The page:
Rhein on Energy and Climate

Insignificant news may sometimes look shocking. The announcement by the Bank of Greece that it will pay € 100 million dividend for 2011 is one of those news; it is not surprising that it has made headlines in German TV and newspapers.

How should owners of Greek State bonds who had just been forced to renounce two thirds of their claims appreciate such a news! They bail out a country that still can pay its central bank shareholders a dividend!

At first sight it is a scandal! At second sight it is much less so. Indeed, most of the dividend payments flow into the Greek Treasury, the State being the biggest shareholder. Only € 13 million go to private shareholders.

This being said, the news raises three questions:

  • Should European central banks which have transferred most of their traditional powers to the ECB maintain the status of private corporations whose shares are quoted at the stock exchange like those of commercial banks?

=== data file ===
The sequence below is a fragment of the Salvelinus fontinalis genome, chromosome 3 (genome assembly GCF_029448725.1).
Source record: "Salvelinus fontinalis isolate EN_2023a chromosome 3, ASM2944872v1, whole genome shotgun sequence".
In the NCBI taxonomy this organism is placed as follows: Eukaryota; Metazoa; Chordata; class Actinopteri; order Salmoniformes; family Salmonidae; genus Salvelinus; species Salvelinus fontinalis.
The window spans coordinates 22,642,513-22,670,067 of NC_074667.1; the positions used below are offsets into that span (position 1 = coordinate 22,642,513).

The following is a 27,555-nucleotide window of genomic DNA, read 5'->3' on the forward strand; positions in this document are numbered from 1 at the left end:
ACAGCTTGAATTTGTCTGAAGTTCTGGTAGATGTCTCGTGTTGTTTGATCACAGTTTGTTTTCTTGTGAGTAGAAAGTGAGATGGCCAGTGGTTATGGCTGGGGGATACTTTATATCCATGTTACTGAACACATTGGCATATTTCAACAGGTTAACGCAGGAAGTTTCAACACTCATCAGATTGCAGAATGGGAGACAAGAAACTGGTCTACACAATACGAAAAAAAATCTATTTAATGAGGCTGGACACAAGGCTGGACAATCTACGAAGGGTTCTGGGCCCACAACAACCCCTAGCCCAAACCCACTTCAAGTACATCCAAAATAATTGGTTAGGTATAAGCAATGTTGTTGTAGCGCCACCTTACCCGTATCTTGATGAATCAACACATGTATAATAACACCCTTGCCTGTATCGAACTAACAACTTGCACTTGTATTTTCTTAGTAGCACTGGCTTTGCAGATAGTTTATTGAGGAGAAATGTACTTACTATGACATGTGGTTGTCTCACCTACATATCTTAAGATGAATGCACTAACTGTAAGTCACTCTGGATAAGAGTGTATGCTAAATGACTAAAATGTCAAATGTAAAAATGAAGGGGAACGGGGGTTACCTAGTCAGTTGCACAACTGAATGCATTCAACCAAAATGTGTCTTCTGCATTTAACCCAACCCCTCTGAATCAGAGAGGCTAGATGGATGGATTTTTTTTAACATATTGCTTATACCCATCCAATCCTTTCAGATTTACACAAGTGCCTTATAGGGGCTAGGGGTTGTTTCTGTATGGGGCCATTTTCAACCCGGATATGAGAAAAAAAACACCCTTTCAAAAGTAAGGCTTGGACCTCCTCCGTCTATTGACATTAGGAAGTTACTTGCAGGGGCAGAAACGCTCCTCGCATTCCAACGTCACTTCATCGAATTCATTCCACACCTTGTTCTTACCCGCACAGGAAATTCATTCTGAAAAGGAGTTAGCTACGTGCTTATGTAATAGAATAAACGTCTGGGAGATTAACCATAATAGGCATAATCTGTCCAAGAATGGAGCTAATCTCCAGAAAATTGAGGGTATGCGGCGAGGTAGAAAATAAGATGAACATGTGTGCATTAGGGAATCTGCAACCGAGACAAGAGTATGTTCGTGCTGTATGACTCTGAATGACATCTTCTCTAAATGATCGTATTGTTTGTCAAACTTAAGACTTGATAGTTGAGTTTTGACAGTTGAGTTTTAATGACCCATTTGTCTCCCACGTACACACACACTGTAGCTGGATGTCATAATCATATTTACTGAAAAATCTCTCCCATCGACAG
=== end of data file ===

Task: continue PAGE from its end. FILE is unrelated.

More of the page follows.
The answer should a priori be negative, even if some central banks have a long history, the Greek bank having been founded back in 1927.

  • Was the Greek Central Bank right to pay dividends considering the volume of risky loans to the shaky Greek banking sector?

The answer should also be negative. The 2011 profit should rather be used to reinforce the reserves.

  • Is the Greek Central Bank with 3000 employees compared to 9.000 in the Bundesbank not over-staffed?

That seems to be the case even if the Greek Central Bank assumes oversight functions in the insurance sector that no longer befit national central banks.

This leads to one policy conclusion: After more than a decade since the creation of the Europa Central Banking System the ECB should introduce a stricter controls over its 27 affiliate banks, which should progressively harmonise their opus moderandi.

Whatever alleviating factors, the Greek Central Bank has failed to show sensitivity when deciding to pay dividends to its shareholders less than one month after the country narrowly escaped insolvency.


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  1. Dear Mr Rhein,

    First of all, let me command you on the good quality of your posts and articles. My knowledge of latin being limited at best, I may be wrong in suggesting the following, but did you not intend to write ‘modus operandi’ in your second last paragraph?

    Best regards

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